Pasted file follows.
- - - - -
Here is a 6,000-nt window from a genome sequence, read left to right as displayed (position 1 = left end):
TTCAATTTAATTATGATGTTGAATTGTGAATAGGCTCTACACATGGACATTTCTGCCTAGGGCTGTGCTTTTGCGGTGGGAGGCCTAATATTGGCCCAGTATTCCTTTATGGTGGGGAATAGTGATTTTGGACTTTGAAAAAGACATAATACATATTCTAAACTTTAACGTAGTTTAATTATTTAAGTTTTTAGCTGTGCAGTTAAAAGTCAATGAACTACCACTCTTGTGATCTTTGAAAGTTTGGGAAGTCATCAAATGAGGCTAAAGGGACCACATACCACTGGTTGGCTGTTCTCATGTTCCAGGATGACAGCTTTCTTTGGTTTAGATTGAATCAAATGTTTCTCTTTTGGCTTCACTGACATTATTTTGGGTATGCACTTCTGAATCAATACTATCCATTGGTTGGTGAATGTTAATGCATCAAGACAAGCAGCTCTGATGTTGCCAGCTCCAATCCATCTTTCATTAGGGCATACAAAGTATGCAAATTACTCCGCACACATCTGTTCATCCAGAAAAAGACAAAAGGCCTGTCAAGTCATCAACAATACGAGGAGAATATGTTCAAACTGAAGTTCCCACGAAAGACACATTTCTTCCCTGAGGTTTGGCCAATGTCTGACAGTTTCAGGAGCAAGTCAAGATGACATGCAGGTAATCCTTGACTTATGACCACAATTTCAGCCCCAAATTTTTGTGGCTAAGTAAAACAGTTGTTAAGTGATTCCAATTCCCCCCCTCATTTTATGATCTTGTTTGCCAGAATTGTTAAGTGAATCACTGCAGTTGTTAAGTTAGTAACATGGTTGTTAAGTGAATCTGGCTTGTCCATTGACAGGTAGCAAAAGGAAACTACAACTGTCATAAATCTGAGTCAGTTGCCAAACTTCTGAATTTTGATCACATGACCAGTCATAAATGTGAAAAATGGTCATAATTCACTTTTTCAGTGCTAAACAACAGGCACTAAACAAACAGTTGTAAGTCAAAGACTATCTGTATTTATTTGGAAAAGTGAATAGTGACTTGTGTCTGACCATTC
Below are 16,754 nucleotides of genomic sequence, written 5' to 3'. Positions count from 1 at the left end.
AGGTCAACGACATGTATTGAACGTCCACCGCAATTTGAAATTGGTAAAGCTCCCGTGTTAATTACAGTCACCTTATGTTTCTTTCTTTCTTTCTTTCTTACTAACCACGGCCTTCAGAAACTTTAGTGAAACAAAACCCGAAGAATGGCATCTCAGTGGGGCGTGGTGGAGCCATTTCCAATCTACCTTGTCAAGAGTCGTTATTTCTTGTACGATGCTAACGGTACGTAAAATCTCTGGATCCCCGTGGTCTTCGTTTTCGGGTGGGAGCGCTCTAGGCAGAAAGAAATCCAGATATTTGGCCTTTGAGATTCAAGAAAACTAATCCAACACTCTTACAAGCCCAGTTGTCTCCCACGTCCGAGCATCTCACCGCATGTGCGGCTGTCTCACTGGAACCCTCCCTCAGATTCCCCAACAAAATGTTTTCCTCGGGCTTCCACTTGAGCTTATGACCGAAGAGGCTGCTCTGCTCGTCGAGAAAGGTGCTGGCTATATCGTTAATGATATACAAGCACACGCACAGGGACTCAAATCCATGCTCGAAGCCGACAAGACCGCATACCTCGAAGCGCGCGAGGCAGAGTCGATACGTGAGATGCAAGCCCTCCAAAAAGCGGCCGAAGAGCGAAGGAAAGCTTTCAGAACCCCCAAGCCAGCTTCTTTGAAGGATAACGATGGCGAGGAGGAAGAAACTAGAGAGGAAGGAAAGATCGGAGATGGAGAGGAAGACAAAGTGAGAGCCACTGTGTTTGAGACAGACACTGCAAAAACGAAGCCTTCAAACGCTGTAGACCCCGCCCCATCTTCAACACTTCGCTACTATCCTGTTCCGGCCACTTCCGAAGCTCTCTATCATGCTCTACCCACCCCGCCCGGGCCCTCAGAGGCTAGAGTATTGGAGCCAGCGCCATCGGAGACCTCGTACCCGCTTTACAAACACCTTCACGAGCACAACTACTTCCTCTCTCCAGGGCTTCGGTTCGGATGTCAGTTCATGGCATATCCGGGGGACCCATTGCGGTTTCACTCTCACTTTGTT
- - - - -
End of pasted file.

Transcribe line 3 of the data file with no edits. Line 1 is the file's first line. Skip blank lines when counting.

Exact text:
Below are 16,754 nucleotides of genomic sequence, written 5' to 3'. Positions count from 1 at the left end.